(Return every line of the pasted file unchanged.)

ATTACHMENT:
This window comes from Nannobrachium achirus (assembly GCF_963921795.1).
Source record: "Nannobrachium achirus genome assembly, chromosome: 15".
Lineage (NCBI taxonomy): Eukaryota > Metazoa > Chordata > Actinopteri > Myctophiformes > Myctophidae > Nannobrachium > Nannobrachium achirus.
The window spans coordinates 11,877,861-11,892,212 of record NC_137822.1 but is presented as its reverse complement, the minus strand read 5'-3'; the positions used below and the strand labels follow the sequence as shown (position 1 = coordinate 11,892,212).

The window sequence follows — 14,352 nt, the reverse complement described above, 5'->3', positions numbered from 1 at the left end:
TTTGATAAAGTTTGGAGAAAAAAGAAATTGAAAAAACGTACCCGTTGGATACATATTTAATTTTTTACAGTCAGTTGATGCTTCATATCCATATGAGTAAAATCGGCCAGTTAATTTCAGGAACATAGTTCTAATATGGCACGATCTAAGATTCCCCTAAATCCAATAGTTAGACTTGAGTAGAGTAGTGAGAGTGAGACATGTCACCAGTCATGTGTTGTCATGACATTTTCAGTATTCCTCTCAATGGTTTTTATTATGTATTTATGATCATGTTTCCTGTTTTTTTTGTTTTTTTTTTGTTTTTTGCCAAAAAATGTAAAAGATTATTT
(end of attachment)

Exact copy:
This window comes from Nannobrachium achirus (assembly GCF_963921795.1).
Source record: "Nannobrachium achirus genome assembly, chromosome: 15".
Lineage (NCBI taxonomy): Eukaryota > Metazoa > Chordata > Actinopteri > Myctophiformes > Myctophidae > Nannobrachium > Nannobrachium achirus.
The window spans coordinates 11,877,861-11,892,212 of record NC_137822.1 but is presented as its reverse complement, the minus strand read 5'-3'; the positions used below and the strand labels follow the sequence as shown (position 1 = coordinate 11,892,212).

The window sequence follows — 14,352 nt, the reverse complement described above, 5'->3', positions numbered from 1 at the left end:
TTTGATAAAGTTTGGAGAAAAAAGAAATTGAAAAAACGTACCCGTTGGATACATATTTAATTTTTTACAGTCAGTTGATGCTTCATATCCATATGAGTAAAATCGGCCAGTTAATTTCAGGAACATAGTTCTAATATGGCACGATCTAAGATTCCCCTAAATCCAATAGTTAGACTTGAGTAGAGTAGTGAGAGTGAGACATGTCACCAGTCATGTGTTGTCATGACATTTTCAGTATTCCTCTCAATGGTTTTTATTATGTATTTATGATCATGTTTCCTGTTTTTTTTGTTTTTTTTTTGTTTTTTGCCAAAAAATGTAAAAGATTATTT